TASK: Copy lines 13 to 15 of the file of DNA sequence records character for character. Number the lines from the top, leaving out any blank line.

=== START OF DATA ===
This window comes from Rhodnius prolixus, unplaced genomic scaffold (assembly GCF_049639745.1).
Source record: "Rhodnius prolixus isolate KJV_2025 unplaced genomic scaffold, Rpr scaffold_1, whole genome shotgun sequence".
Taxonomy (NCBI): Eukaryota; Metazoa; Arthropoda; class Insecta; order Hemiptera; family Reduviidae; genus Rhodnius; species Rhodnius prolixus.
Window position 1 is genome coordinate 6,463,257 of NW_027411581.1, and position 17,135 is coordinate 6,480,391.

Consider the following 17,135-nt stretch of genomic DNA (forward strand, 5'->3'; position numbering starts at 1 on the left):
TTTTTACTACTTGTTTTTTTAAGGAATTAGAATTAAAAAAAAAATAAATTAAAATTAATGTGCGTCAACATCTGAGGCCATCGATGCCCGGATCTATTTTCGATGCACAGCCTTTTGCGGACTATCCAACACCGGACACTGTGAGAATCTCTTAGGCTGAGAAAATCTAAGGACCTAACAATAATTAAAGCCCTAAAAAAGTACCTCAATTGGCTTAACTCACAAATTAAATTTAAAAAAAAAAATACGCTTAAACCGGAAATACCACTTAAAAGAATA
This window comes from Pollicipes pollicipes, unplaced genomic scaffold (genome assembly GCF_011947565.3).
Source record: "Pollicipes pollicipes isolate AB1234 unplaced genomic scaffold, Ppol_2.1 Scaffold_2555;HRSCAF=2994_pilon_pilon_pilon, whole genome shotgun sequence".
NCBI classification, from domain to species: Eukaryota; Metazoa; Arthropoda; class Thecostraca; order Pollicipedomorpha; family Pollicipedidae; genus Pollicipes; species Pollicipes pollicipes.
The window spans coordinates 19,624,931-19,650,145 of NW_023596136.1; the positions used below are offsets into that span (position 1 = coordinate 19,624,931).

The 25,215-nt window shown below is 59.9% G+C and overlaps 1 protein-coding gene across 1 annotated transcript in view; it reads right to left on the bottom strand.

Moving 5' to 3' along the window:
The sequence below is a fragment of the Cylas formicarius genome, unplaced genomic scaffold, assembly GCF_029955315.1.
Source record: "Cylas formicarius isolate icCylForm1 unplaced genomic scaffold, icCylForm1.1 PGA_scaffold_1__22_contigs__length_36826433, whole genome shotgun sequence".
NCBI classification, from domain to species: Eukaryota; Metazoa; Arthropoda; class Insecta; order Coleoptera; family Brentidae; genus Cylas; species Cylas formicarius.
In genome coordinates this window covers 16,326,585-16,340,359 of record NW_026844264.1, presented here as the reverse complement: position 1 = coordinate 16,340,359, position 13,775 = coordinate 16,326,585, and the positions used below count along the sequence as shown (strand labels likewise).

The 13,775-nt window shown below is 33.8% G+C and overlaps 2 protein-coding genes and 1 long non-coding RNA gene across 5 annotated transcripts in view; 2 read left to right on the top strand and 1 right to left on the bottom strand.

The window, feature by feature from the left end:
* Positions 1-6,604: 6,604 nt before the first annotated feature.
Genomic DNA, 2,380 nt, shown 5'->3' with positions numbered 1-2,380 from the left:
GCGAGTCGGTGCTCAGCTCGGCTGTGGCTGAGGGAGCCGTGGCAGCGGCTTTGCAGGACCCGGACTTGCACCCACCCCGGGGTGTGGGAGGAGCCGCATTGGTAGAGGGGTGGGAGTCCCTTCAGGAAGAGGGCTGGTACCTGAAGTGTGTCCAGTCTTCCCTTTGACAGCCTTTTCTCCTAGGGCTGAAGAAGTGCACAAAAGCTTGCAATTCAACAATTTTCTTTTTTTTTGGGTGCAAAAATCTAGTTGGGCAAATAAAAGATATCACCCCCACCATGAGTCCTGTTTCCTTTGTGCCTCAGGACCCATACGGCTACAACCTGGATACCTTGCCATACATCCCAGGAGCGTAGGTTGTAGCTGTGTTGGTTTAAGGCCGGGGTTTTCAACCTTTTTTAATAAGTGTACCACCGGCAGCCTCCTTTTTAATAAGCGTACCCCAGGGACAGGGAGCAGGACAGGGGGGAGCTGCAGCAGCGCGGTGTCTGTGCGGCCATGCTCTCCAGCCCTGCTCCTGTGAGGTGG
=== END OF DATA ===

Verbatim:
The sequence below is a fragment of the Cylas formicarius genome, unplaced genomic scaffold, assembly GCF_029955315.1.
Source record: "Cylas formicarius isolate icCylForm1 unplaced genomic scaffold, icCylForm1.1 PGA_scaffold_1__22_contigs__length_36826433, whole genome shotgun sequence".
NCBI classification, from domain to species: Eukaryota; Metazoa; Arthropoda; class Insecta; order Coleoptera; family Brentidae; genus Cylas; species Cylas formicarius.